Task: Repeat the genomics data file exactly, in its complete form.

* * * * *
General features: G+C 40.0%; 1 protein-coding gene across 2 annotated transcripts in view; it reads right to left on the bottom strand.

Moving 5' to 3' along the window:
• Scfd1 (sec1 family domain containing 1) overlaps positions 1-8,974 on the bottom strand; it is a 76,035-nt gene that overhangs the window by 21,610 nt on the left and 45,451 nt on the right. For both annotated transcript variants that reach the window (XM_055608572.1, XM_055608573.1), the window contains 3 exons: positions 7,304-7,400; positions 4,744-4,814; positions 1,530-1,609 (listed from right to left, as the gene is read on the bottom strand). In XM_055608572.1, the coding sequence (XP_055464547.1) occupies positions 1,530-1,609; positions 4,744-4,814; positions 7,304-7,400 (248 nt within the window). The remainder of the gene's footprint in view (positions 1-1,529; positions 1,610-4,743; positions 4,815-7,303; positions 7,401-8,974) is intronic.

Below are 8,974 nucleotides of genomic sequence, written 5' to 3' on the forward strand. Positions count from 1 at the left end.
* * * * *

General features: G+C 40.0%; 1 protein-coding gene across 2 annotated transcripts in view; it reads right to left on the bottom strand.

Moving 5' to 3' along the window:
• Scfd1 (sec1 family domain containing 1) overlaps positions 1-8,974 on the bottom strand; it is a 76,035-nt gene that overhangs the window by 21,610 nt on the left and 45,451 nt on the right. For both annotated transcript variants that reach the window (XM_055608572.1, XM_055608573.1), the window contains 3 exons: positions 7,304-7,400; positions 4,744-4,814; positions 1,530-1,609 (listed from right to left, as the gene is read on the bottom strand). In XM_055608572.1, the coding sequence (XP_055464547.1) occupies positions 1,530-1,609; positions 4,744-4,814; positions 7,304-7,400 (248 nt within the window). The remainder of the gene's footprint in view (positions 1-1,529; positions 1,610-4,743; positions 4,815-7,303; positions 7,401-8,974) is intronic.

Below are 8,974 nucleotides of genomic sequence, written 5' to 3' on the forward strand. Positions count from 1 at the left end.